I took a little detour last week away from summer science into the dark lands of antibiotic resistance. But having talked about mosquito attraction a couple of weeks ago, it only makes sense to talk about the opposite: mosquito repellence.
It’s quite likely that if you’ve sprayed bug spray on yourself or your kids before going outside in summer, that bug spray was full of DEET. According to the National Pesticide Information Center, some 30 percent of the US population uses at least one DEET-containing product every year.
Formally known as N,N-dietheyl-meta-toluamide, DEET’s listed as the active ingredient in about 570 products registered with the Environmental Protection Agency (EPA; which is tasked with regulating insect repellents), at concentrations ranging from 4% to full-on 100%. That list of products includes sprays, lotions, wrist bands, wipes, etc.
As with many technologies, DEET’s first home was with the military. The Army wanted a better bug repellent after World War II, and after testing thousands of compounds started putting DEET into troops’ hands in 1946. The EPA approved DEET for public sale in 1957, and today it’s considered effective against a long list of biting bugs, including black flies, chiggers, deer flies, fleas, gnats, horse flies, mosquitoes, no-see-ums, sand flies, and ticks.
Effective mosquito repellence is about more than a pleasant summer BBQ or forest hike. In developing countries, DEET is often used to treat bed nets, which help repel night-biting mosquitoes that transmit malaria, as well as to fend off mosquitoes carrying other little nasties like yellow fever and dengue. Here in the Northeast, it helps protect against hungry skeeters harboring West Nile virus and Eastern Equine Encephalitis virus, as well as ticks carrying Lyme disease.
But here’s the funny thing about DEET — despite the fact that it’s used so much by so many people in so many places for nearly 70 years, we have no idea of how it actually works. There are theories, of course: that it keeps mosquitoes from detecting lactic acid or some other attractant, that mosquitoes don’t like its smell, that they find it irritating. But its exact mechanism of action has yet to be sussed out.
While we don’t know how it works, we do know that, just as microbes get resistant to antibiotics, mosquitoes are getting resistant to DEET — a serious problem for people in countries where DEET-treated bed nets are a mainstay in malaria control programs. Just as it’s not clear how DEET works, it’s not clear how mosquitoes become immune to it. But again, there are theories, such as structural changes in the mosquito’s “nose” or the idea that a mosquito may only get turned off by DEET once and ignore it afterward.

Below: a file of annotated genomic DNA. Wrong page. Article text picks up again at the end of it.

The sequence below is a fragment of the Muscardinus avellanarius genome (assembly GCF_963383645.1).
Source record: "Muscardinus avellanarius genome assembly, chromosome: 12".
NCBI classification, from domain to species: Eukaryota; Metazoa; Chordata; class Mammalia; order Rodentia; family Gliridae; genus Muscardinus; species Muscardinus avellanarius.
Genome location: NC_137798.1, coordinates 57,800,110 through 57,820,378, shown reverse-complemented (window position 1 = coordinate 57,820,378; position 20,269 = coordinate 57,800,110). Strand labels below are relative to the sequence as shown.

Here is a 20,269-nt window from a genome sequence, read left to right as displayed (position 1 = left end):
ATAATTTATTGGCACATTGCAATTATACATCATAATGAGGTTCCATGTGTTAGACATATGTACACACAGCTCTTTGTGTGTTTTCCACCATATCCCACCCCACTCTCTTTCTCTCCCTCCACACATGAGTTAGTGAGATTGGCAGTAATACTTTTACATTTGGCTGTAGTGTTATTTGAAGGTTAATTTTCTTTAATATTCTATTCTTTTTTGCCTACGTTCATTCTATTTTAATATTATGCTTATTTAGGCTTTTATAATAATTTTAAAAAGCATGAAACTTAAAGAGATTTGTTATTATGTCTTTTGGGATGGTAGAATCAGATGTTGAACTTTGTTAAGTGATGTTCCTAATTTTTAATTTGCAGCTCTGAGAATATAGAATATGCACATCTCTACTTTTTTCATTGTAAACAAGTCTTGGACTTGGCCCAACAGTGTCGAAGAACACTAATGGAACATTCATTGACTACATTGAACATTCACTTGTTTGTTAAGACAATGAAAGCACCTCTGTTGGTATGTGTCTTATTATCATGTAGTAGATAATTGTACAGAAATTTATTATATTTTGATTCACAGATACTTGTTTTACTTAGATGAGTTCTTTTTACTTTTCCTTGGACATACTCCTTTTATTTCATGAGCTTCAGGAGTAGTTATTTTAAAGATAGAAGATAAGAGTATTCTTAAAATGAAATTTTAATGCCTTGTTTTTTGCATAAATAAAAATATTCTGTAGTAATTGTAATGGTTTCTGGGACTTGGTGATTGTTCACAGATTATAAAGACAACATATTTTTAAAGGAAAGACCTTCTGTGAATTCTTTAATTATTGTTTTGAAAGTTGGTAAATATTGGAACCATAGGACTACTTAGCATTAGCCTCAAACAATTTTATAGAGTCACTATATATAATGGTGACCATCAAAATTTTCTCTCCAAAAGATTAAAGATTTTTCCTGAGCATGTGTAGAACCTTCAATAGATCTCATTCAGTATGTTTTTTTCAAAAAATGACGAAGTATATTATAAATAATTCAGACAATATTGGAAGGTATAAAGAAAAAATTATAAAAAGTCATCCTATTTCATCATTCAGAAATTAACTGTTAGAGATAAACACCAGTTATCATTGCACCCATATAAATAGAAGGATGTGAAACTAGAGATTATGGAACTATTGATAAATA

DEET isn’t the only kid on the mosquito repellent block, though. There are a few other chemicals you may find in the bug spray isle at your drug store, in particular:
- Picaridin. Also called icaridin, this is an artificial version of the chemical piperidine, which gives black pepper its kick. (No, that’s not to say you should start marinating yourself in black pepper paste to keep mosquitoes away.) First synthesized in the 1980s, it got EPA approval in 2005. Here’s a list of picaridin-containing repellents.
- IR3535. Technically a biopesticide, it’s structurally similar to the amino acid alanine, and has been available in the US since 1999. Here’s a list of products containing IR3535.
- Lemon eucalyptus oil. Interestingly enough, this is the only naturally-occurring mosquito repellent that’s EPA-approved for both safety and efficacy. Most natural repellents are tested for safety only, and don’t necessarily score so well on the effectiveness front. Here’s where you’ll find lemon eucalyptus oil.
(By the way, if you’re trying to find the right repellent for you, depending what bugs you want to repel, what ingredient you want to use, and what time of day you’ll be out and about, check out these repellent finders from NPIC and EPA.)
There’s also research going on for new repellent technologies. One that’s been getting a lot of news the last couple of weeks is called the Kite Patch. It’s a paper patch worn on the skin or clothing that releases a chemical that overstimulates a mosquito’s CO2 sensors, essentially driving it crazy and driving it away. Olfactor Laboratories, the company that’s developing the patch, is raising money on Indiegogo to conduct field tests in Uganda.
Just as with microbes, we’re in something of an arms race with mosquitoes. We have repellents, they have probing prosbosci and the ability to smell us out at long distances. As climate changes and mosquito ranges shift, it’s a race that will literally heat up.